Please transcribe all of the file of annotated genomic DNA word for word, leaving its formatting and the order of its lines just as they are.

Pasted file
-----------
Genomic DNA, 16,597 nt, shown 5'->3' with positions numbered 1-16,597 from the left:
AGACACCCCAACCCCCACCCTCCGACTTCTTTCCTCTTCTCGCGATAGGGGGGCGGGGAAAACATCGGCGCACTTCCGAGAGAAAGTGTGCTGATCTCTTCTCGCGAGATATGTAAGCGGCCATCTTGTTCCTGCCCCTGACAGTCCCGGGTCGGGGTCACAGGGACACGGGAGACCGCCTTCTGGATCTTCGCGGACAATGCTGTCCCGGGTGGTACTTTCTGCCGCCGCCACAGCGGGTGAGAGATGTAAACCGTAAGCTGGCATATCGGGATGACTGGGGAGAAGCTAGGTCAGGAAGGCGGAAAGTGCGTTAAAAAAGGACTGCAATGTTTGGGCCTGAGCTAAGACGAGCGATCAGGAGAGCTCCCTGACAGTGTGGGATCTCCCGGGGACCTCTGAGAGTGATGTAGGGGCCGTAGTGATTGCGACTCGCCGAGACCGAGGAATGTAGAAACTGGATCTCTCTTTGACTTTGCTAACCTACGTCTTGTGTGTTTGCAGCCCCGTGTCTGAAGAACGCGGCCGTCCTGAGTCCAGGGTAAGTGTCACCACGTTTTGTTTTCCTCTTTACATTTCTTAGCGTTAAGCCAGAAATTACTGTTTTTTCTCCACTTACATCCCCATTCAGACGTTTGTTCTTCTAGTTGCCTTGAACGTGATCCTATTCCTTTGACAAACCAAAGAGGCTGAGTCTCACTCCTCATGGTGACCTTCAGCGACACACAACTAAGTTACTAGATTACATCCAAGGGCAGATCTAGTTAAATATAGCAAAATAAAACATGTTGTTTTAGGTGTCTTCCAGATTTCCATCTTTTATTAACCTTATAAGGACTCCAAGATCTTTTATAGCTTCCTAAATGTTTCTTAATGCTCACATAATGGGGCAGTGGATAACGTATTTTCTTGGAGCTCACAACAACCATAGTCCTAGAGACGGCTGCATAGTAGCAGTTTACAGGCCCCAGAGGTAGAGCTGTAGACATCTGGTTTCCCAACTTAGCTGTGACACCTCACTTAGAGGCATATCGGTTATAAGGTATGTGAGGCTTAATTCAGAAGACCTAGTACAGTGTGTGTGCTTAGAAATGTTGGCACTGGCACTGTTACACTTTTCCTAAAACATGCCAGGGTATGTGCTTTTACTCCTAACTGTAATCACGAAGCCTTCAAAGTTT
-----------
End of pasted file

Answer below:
Genomic DNA, 16,597 nt, shown 5'->3' with positions numbered 1-16,597 from the left:
AGACACCCCAACCCCCACCCTCCGACTTCTTTCCTCTTCTCGCGATAGGGGGGCGGGGAAAACATCGGCGCACTTCCGAGAGAAAGTGTGCTGATCTCTTCTCGCGAGATATGTAAGCGGCCATCTTGTTCCTGCCCCTGACAGTCCCGGGTCGGGGTCACAGGGACACGGGAGACCGCCTTCTGGATCTTCGCGGACAATGCTGTCCCGGGTGGTACTTTCTGCCGCCGCCACAGCGGGTGAGAGATGTAAACCGTAAGCTGGCATATCGGGATGACTGGGGAGAAGCTAGGTCAGGAAGGCGGAAAGTGCGTTAAAAAAGGACTGCAATGTTTGGGCCTGAGCTAAGACGAGCGATCAGGAGAGCTCCCTGACAGTGTGGGATCTCCCGGGGACCTCTGAGAGTGATGTAGGGGCCGTAGTGATTGCGACTCGCCGAGACCGAGGAATGTAGAAACTGGATCTCTCTTTGACTTTGCTAACCTACGTCTTGTGTGTTTGCAGCCCCGTGTCTGAAGAACGCGGCCGTCCTGAGTCCAGGGTAAGTGTCACCACGTTTTGTTTTCCTCTTTACATTTCTTAGCGTTAAGCCAGAAATTACTGTTTTTTCTCCACTTACATCCCCATTCAGACGTTTGTTCTTCTAGTTGCCTTGAACGTGATCCTATTCCTTTGACAAACCAAAGAGGCTGAGTCTCACTCCTCATGGTGACCTTCAGCGACACACAACTAAGTTACTAGATTACATCCAAGGGCAGATCTAGTTAAATATAGCAAAATAAAACATGTTGTTTTAGGTGTCTTCCAGATTTCCATCTTTTATTAACCTTATAAGGACTCCAAGATCTTTTATAGCTTCCTAAATGTTTCTTAATGCTCACATAATGGGGCAGTGGATAACGTATTTTCTTGGAGCTCACAACAACCATAGTCCTAGAGACGGCTGCATAGTAGCAGTTTACAGGCCCCAGAGGTAGAGCTGTAGACATCTGGTTTCCCAACTTAGCTGTGACACCTCACTTAGAGGCATATCGGTTATAAGGTATGTGAGGCTTAATTCAGAAGACCTAGTACAGTGTGTGTGCTTAGAAATGTTGGCACTGGCACTGTTACACTTTTCCTAAAACATGCCAGGGTATGTGCTTTTACTCCTAACTGTAATCACGAAGCCTTCAAAGTTT